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Surface Pro 4 excites but leaves room for improvement

Microsoft has at long last unveiled the Surface Pro 4. It has been over a year and a half since Microsoft unveiled the Surface Pro 3 which, in itself, was essentially the Surface Pro 2 with a larger display.

It is essentially the same size, shape and weight as the Surface Pro 3. The key improvements are:

  • Skylake based CPU. It should run about 30% faster than the Surface Pro 3 running much cooler. This will be a major selling point to existing Surface Pro owners who found it running much hotter than they expected. In addition, the 30% faster benchmark is not entirely accurate since the Surface Pro 3 rarely reached its peak performance due to heating issues.
  • The integrated Iris GPU (I7 model with 64MB eDRAM). This is a big deal for those who play games on their Surface. The 520, unlike the HD 4400 in the Surface Pro 3, is up to 10 times faster.
  • The screen is slightly larger. There's a little less bezel. While 0.3 inches may not seem like a lot, I suspect many users will find this to be significant.
  • A new and improved type cover with a fingerprint reader with more spacing between the keys. We haven't had a chance to test this out yet so the jury is out if this is actually better.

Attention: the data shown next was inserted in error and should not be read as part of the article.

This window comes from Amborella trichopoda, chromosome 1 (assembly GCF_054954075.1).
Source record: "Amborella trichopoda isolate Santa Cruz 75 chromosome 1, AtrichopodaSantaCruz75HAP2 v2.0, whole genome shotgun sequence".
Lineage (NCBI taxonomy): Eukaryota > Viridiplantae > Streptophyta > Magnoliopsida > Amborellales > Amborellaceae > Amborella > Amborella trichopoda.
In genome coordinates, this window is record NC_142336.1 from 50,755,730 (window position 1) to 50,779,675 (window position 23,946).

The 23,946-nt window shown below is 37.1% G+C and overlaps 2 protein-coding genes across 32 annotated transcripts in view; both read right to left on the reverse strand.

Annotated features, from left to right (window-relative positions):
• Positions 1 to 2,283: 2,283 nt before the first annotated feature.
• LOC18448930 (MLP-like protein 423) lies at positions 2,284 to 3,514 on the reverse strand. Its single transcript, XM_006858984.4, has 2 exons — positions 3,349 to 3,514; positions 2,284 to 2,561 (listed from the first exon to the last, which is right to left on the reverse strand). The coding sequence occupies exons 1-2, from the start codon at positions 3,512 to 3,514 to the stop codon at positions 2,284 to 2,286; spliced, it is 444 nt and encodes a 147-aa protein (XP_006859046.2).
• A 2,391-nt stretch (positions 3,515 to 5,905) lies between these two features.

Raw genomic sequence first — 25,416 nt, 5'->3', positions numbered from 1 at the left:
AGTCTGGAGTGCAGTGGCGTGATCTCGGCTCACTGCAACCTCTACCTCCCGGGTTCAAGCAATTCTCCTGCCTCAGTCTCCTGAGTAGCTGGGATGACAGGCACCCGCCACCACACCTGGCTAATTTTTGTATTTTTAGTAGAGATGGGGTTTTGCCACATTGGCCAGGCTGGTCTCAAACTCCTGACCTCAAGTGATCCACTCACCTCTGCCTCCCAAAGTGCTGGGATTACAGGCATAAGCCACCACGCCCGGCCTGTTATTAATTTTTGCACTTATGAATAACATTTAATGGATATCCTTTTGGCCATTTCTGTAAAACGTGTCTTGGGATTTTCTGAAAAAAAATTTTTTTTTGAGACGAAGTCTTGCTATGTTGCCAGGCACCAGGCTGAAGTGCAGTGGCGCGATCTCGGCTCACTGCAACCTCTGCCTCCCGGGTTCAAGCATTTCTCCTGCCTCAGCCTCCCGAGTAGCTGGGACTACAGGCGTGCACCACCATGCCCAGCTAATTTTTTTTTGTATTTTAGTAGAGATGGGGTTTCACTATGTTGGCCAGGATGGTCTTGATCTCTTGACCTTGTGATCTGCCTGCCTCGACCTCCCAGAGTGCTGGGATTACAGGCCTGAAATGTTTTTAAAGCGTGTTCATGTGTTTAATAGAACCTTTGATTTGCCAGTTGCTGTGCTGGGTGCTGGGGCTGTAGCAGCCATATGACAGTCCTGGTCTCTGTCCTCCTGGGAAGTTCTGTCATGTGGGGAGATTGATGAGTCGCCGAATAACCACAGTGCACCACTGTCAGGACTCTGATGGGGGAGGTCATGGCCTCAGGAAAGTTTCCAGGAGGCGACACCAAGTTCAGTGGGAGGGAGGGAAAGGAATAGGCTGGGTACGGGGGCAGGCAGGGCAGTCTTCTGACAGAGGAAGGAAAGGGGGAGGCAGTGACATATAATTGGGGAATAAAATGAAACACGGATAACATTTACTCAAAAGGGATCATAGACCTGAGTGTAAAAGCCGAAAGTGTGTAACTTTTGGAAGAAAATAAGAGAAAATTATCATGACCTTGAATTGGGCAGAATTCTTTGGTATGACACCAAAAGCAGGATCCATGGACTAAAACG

• A much improved pen with an eraser that will magnetically connect to the Surface Pro 4. For those who use the pen this is a major update as this will put the Surface Pro 4 firmly in competition for similarly sized Wacom products.

And yet, it could have been better. It still requires a fan which increases the thickness and weight over what it could be. It includes a full-sized USB 3 connector which, again, requires greater thickness and weight than was otherwise necessary. No cellular option (LTE) is offered which is a striking omission.

As much as I like the Surface Pro 3 (I'm writing this article with one) at 1.7 pounds it is too heavy to use as a tablet. The larger Surface Book actually weighs less than the Surface Pro 4.

If you don't have a Surface at all and are looking for an amazing mobile device, the Surface Pro 4 is a no-brainer. With Windows 10, the Surface Pro 3 replaced my MacBook Pro 15 as my primary mobile device -- but I still bring my iPad Mini with me on trips.

On the other hand, if you have a Surface Pro 3? It's a tougher call. If you're playing a lot of games on it, then yes. If you use it to draw a lot then yes. But otherwise? You won't really notice the speed increase in real world use.

As for me, I will be getting one. The 10X graphics performance make it possible for me to do game development on it while on the road. Thus, I can economically justify the expense. But otherwise, I'd probably wait until they release the inevitable LTE model with USB-C charging that has to be in the not so distant future.

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